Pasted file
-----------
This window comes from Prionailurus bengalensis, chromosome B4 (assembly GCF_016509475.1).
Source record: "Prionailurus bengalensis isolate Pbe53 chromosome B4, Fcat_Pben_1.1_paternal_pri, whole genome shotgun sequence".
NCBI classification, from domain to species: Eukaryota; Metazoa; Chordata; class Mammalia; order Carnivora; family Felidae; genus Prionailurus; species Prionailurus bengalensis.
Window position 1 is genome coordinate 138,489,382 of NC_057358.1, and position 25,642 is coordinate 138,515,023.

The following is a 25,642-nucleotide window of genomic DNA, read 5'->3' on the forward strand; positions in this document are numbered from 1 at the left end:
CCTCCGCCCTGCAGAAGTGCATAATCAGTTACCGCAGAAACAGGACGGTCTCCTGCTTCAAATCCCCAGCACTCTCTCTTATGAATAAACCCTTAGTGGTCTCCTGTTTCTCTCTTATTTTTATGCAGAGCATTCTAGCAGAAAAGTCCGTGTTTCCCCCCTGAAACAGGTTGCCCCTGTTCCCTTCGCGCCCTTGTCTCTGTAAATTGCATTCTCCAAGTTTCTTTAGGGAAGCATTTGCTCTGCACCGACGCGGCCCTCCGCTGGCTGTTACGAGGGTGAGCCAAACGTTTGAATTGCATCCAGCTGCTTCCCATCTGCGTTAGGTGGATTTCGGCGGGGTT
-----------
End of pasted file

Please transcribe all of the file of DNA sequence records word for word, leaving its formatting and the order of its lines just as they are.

This window comes from Prionailurus bengalensis, chromosome B4 (assembly GCF_016509475.1).
Source record: "Prionailurus bengalensis isolate Pbe53 chromosome B4, Fcat_Pben_1.1_paternal_pri, whole genome shotgun sequence".
NCBI classification, from domain to species: Eukaryota; Metazoa; Chordata; class Mammalia; order Carnivora; family Felidae; genus Prionailurus; species Prionailurus bengalensis.
Window position 1 is genome coordinate 138,489,382 of NC_057358.1, and position 25,642 is coordinate 138,515,023.

The following is a 25,642-nucleotide window of genomic DNA, read 5'->3' on the forward strand; positions in this document are numbered from 1 at the left end:
CCTCCGCCCTGCAGAAGTGCATAATCAGTTACCGCAGAAACAGGACGGTCTCCTGCTTCAAATCCCCAGCACTCTCTCTTATGAATAAACCCTTAGTGGTCTCCTGTTTCTCTCTTATTTTTATGCAGAGCATTCTAGCAGAAAAGTCCGTGTTTCCCCCCTGAAACAGGTTGCCCCTGTTCCCTTCGCGCCCTTGTCTCTGTAAATTGCATTCTCCAAGTTTCTTTAGGGAAGCATTTGCTCTGCACCGACGCGGCCCTCCGCTGGCTGTTACGAGGGTGAGCCAAACGTTTGAATTGCATCCAGCTGCTTCCCATCTGCGTTAGGTGGATTTCGGCGGGGTT